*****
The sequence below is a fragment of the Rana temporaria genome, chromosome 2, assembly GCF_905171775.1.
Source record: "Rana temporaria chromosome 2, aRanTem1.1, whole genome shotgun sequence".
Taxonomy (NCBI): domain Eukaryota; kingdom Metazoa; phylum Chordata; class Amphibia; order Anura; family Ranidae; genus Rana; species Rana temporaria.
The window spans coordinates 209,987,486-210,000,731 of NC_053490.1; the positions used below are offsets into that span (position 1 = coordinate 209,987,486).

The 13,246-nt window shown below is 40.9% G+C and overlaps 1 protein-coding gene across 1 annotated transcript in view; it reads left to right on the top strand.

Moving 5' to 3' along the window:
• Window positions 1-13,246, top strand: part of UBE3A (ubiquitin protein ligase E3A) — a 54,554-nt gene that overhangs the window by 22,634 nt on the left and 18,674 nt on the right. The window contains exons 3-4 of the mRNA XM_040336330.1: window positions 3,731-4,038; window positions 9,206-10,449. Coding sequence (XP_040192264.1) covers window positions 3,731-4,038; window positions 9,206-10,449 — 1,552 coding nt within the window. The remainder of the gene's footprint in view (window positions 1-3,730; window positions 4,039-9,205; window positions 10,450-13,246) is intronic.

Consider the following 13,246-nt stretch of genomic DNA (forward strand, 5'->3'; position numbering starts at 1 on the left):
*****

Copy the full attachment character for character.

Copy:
The sequence below is a fragment of the Rana temporaria genome, chromosome 2, assembly GCF_905171775.1.
Source record: "Rana temporaria chromosome 2, aRanTem1.1, whole genome shotgun sequence".
Taxonomy (NCBI): domain Eukaryota; kingdom Metazoa; phylum Chordata; class Amphibia; order Anura; family Ranidae; genus Rana; species Rana temporaria.
The window spans coordinates 209,987,486-210,000,731 of NC_053490.1; the positions used below are offsets into that span (position 1 = coordinate 209,987,486).

The 13,246-nt window shown below is 40.9% G+C and overlaps 1 protein-coding gene across 1 annotated transcript in view; it reads left to right on the top strand.

Moving 5' to 3' along the window:
• Window positions 1-13,246, top strand: part of UBE3A (ubiquitin protein ligase E3A) — a 54,554-nt gene that overhangs the window by 22,634 nt on the left and 18,674 nt on the right. The window contains exons 3-4 of the mRNA XM_040336330.1: window positions 3,731-4,038; window positions 9,206-10,449. Coding sequence (XP_040192264.1) covers window positions 3,731-4,038; window positions 9,206-10,449 — 1,552 coding nt within the window. The remainder of the gene's footprint in view (window positions 1-3,730; window positions 4,039-9,205; window positions 10,450-13,246) is intronic.

Consider the following 13,246-nt stretch of genomic DNA (forward strand, 5'->3'; position numbering starts at 1 on the left):